Blind to benefits of free trade with Asia

Reuters

Barack Obama (R) speaks as Brunei's Sultan and Prime Minister Hassanal Bolkiah (L) listens during the Trans-Pacific Partnership Leaders meeting at the Hale Koa Hotel during the APEC Summit in Honolulu, Hawaii, November 12, 2011.

U.S. policymakers don't seem to grasp that free trade in Asia is moving ahead with or without American participation. Indeed, the Trans-Pacific Partnership itself was begun in 2005 by Brunei, Chile, New Zealand and Singapore. Not until 2008 did Washington express interest in joining. 

Yet American politicians, particularly from the Democratic Party, seem only to be increasing their resistance to greater U.S. free trade activity. Late last year, 151 Democrats from the House of Representatives sent President Barack Obama a letter stating their opposition to his proposed fast-track authority for promoting free trade. A senior Democrat, Rep. Rosa DeLauro of Connecticut, lauded Sen. Harry Reid's dismissal of fast-track legislation, arguing that more free trade deals will lead to a further loss of American jobs.

Indeed, in some ways, the domestic political fight over fast-track authority reflects a larger U.S. debate over what its global role should be. After over a decade of war in the Middle East and more than a half-decade of economic recession and stagnation, there is a growing isolationist sense in the country.

The fact that America's underemployment rate stands at 13% and the labor force participation rate has plunged to its lowest level in nearly 40 years has not changed the opinions of many American politicians who believe that opening up to free trade is dangerous. They refuse to recognize that the employment environment can be strengthened by creating more export opportunities. Such a development will also bring back into the workforce many Americans who have given up hope. In addition, greater trade opportunities will help encourage many American workers who lack the skills needed to compete in the global economy to get a better education to become more employable. That, in turn, will help U.S.-based companies become more competitive globally.

A final piece of the puzzle is that free trade should be a strong part of America's foreign policy, especially in Asia. Obama repeatedly talked about the TPP as one of the legs of the U.S. "pivot" toward Asia. He and others saw the TPP as a way to bring together free market economies and help move participating countries further along a democratic route. Yet Obama himself must be faulted for not working hard enough to convince his own party of the benefits of free trade.

It is time for the U.S. Congress to recognize that America cannot thrive if it is isolated economically in the world. Free trade, properly structured, promotes open economies and political systems and can help America recover from its continuing economic sluggishness.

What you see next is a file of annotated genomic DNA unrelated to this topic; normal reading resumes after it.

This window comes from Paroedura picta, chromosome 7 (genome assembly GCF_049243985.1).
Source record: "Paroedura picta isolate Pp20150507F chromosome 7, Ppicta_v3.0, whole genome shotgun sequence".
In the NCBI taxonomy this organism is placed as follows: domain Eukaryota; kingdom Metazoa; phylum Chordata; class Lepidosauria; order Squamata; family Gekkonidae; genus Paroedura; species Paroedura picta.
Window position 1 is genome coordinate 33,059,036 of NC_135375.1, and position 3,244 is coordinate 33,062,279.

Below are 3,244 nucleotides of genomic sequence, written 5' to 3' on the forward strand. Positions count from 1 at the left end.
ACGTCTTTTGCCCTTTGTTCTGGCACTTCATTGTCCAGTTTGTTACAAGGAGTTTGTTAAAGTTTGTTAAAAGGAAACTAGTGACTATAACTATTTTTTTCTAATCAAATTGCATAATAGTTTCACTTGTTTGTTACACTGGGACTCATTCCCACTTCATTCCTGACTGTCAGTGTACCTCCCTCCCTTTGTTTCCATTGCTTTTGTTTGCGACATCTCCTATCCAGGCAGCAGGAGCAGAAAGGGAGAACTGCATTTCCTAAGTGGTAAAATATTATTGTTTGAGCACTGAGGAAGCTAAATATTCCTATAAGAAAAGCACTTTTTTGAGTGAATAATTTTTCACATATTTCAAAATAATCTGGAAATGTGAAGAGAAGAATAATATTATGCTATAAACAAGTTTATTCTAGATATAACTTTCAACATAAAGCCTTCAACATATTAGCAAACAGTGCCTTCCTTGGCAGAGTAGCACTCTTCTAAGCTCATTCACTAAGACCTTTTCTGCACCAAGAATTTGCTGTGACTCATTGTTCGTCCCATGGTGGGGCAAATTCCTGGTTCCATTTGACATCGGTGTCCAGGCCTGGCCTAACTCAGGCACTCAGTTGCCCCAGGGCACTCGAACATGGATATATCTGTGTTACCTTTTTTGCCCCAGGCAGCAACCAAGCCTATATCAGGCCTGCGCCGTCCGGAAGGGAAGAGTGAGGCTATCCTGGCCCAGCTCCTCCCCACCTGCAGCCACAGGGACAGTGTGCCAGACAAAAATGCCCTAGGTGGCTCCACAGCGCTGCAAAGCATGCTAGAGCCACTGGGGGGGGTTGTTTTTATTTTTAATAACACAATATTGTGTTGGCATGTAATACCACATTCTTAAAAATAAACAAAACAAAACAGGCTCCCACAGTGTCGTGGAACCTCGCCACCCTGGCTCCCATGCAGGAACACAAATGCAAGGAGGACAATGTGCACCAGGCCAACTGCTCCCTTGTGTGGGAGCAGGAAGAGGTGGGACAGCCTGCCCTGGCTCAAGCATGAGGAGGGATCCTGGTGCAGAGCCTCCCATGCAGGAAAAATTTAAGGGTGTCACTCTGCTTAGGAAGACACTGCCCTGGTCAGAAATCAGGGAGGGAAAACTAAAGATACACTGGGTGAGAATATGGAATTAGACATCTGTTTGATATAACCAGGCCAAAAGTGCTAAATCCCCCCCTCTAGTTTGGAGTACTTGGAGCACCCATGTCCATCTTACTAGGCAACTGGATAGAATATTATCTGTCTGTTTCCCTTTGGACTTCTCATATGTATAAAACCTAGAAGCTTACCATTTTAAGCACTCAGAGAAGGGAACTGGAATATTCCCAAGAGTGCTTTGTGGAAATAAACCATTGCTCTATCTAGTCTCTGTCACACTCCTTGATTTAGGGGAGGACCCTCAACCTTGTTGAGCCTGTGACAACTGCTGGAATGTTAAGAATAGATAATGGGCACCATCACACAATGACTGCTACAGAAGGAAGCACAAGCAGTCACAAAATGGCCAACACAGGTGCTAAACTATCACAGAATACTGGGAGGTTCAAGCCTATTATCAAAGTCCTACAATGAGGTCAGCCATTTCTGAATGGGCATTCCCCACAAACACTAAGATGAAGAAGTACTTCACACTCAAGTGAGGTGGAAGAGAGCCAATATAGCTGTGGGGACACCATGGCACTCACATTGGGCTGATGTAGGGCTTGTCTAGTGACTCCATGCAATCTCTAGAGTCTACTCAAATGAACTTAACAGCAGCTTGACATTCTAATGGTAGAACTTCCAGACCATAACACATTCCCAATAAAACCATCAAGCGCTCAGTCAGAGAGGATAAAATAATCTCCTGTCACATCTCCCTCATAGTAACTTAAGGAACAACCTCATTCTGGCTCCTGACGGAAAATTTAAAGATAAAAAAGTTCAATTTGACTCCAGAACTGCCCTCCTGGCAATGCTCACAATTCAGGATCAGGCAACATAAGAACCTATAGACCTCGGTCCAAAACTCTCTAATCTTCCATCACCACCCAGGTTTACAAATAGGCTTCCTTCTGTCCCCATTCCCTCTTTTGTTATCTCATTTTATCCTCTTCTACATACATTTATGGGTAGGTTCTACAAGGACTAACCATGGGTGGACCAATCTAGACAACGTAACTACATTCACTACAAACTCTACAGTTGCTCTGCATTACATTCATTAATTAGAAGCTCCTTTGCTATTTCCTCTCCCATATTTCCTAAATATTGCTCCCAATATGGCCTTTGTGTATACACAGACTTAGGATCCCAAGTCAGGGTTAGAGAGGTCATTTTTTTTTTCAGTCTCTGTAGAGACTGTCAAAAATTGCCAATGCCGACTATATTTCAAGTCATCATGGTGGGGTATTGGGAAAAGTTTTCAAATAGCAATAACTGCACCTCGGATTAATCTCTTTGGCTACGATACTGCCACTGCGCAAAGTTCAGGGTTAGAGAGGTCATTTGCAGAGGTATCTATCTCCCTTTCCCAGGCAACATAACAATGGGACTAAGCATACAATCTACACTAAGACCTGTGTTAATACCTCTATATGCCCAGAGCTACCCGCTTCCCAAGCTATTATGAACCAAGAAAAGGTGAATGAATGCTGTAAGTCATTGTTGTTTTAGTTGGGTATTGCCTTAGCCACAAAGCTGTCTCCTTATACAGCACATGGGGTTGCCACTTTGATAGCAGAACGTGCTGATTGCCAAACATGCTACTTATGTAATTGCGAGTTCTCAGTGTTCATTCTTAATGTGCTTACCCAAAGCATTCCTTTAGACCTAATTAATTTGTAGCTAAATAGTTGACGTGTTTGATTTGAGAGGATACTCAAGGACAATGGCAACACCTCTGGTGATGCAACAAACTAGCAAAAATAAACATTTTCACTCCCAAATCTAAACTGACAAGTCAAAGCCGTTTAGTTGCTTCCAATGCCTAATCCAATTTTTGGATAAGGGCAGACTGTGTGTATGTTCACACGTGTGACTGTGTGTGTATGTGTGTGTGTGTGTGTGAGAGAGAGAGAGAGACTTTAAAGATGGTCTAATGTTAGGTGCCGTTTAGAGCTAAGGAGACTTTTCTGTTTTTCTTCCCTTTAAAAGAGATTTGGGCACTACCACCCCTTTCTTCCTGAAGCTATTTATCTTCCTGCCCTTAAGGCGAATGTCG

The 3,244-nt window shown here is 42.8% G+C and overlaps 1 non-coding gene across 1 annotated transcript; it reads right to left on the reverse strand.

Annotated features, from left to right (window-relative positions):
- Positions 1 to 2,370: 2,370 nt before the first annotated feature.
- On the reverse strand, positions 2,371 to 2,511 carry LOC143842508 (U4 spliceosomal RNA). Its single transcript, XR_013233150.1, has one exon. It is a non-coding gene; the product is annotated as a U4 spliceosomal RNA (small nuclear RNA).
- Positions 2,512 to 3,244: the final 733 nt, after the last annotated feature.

Also Visit
AEIdeas Blog The American Magazine
About the Author

 

Michael
Auslin

What's new on AEI

AEI Election Watch 2014: What will happen and why it matters
image A nation divided by marriage
image Teaching reform
image Socialist party pushing $20 minimum wage defends $13-an-hour job listing
AEI on Facebook
Events Calendar
  • 27
    MON
  • 28
    TUE
  • 29
    WED
  • 30
    THU
  • 31
    FRI
Monday, October 27, 2014 | 10:00 a.m. – 11:30 a.m.
State income taxes and the Supreme Court: Maryland Comptroller v. Wynne

Please join AEI for a panel discussion exploring these and other questions about this crucial case.

Tuesday, October 28, 2014 | 9:30 a.m. – 12:15 p.m.
For richer, for poorer: How family structures economic success in America

Join Lerman, Wilcox, and a group of distinguished scholars and commentators for the release of Lerman and Wilcox’s report, which examines the relationships among and policy implications of marriage, family structure, and economic success in America.

Tuesday, October 28, 2014 | 5:30 p.m. – 7:00 p.m.
The 7 deadly virtues: 18 conservative writers on why the virtuous life is funny as hell

Please join AEI for a book forum moderated by Last and featuring five of these leading conservative voices. By the time the forum is over, attendees may be on their way to discovering an entirely different — and better — moral universe.

Thursday, October 30, 2014 | 2:00 p.m. – 3:00 p.m.
A nuclear deal with Iran? Weighing the possibilities

Join us, as experts discuss their predictions for whether the United States will strike a nuclear deal with Iran ahead of the November 24 deadline, and the repercussions of the possible outcomes.

Thursday, October 30, 2014 | 5:00 p.m. – 6:15 p.m.
The forgotten depression — 1921: The crash that cured itself

Please join Author James Grant and AEI senior economists for a discussion about Grant's book, "The Forgotten Depression: 1921: The Crash That Cured Itself" (Simon & Schuster, 2014).

No events scheduled this day.
No events scheduled this day.
No events scheduled this day.
No events scheduled today.
No events scheduled this day.